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The World’s King Penguins Are Disappearing at a Startling Rate and Scientists Don’t Know Why

The world’s largest king penguin colony has shrunk nearly 90% since the 1980s, researchers say, and scientists don’t quite know why.

The findings, outlined in an article in the journal Antarctic Science, were achieved by comparing serial and satellite images in 2015 and 2017, with those from the 1980s, respectively. Breeding pair numbers fell 88% between the 1980s and today.

Some 60,000 penguin pairs can be spotted in the recent images, down from half a million pairs recorded in the 1980s.

The colony in question lies on France’s Île aux Cochons, or Pig Island, in the subantarctic Crozet Archipelago. The uninhabited island also hosts the largest colony of wandering albatrosses in the Indian Ocean, as well as large populations of various species of seal—southern elephant, Antarctic fur and subantarctic fur seals. There are also substantial numbers of northern rockhopper penguins, an endangered species.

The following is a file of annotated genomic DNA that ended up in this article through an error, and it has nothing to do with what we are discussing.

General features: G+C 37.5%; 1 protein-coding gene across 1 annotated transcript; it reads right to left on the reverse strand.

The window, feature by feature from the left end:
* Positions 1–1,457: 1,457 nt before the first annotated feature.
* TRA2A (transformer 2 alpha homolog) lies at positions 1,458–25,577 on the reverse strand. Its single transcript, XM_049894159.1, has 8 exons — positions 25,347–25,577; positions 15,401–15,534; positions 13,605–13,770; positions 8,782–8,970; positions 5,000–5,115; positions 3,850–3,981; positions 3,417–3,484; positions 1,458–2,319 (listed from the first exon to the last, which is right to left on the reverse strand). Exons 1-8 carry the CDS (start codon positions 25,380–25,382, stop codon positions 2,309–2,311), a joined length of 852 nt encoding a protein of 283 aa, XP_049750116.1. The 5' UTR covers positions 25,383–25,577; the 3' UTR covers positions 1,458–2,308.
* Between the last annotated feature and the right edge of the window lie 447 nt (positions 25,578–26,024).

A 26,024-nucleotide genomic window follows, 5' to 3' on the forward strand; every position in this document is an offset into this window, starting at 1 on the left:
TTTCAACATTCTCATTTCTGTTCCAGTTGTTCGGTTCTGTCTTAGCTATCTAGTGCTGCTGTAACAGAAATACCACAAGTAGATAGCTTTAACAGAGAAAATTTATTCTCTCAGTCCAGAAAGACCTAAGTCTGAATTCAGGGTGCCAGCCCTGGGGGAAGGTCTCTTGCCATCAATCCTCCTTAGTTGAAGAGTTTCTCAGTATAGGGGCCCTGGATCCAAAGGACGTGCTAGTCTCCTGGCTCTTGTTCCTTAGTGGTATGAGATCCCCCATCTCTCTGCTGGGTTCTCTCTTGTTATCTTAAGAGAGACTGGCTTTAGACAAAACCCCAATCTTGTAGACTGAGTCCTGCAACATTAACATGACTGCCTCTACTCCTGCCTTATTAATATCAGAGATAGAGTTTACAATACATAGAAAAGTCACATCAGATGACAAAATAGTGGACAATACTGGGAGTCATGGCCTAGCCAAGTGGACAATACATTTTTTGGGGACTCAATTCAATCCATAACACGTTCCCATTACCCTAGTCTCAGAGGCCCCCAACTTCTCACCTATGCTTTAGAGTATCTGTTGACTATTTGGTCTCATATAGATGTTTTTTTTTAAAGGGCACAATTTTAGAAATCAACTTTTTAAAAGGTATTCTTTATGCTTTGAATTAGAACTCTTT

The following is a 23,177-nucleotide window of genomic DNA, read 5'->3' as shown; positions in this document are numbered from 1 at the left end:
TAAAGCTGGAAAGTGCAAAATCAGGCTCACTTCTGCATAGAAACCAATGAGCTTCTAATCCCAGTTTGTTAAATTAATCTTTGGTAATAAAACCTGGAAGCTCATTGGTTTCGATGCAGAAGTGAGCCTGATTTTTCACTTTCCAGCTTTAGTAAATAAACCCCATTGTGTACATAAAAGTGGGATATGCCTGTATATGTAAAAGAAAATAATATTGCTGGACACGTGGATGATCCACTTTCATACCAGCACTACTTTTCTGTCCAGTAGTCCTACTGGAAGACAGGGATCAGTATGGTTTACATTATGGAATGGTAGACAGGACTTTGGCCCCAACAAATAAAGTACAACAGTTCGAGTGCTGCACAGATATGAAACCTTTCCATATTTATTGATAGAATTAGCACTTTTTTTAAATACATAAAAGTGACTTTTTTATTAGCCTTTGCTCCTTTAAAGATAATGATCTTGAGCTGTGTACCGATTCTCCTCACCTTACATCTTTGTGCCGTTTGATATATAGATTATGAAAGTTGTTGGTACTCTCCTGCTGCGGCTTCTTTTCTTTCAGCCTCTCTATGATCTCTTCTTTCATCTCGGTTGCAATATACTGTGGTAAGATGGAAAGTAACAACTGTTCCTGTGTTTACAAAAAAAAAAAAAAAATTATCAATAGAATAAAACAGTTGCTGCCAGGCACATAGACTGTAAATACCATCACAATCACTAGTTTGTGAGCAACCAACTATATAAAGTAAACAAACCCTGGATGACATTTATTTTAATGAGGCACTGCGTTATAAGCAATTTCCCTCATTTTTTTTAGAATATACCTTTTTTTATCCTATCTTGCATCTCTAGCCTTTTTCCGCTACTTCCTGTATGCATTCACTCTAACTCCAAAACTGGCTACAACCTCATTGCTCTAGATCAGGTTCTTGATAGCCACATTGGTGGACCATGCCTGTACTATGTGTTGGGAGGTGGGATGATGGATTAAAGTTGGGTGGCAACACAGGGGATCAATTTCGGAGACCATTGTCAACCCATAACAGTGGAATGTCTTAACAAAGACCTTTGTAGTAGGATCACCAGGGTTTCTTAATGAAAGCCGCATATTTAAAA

Second only to the emperor penguin in size, the king penguin breeds on the more temperate islands north of the Antarctic coast.

Whilst it is not clear what generated this particular population decline, globally speaking the king penguin—like other bird populations—could be at risk from climate change. The worry is that as the climate warms further, the birds will be forced to relocate, taking them further from their foraging grounds. Fetching food for their chicks would thus become an impossible task.

King penguins largely breed on the sub-Antarctic islands between 45 and 55 degrees South.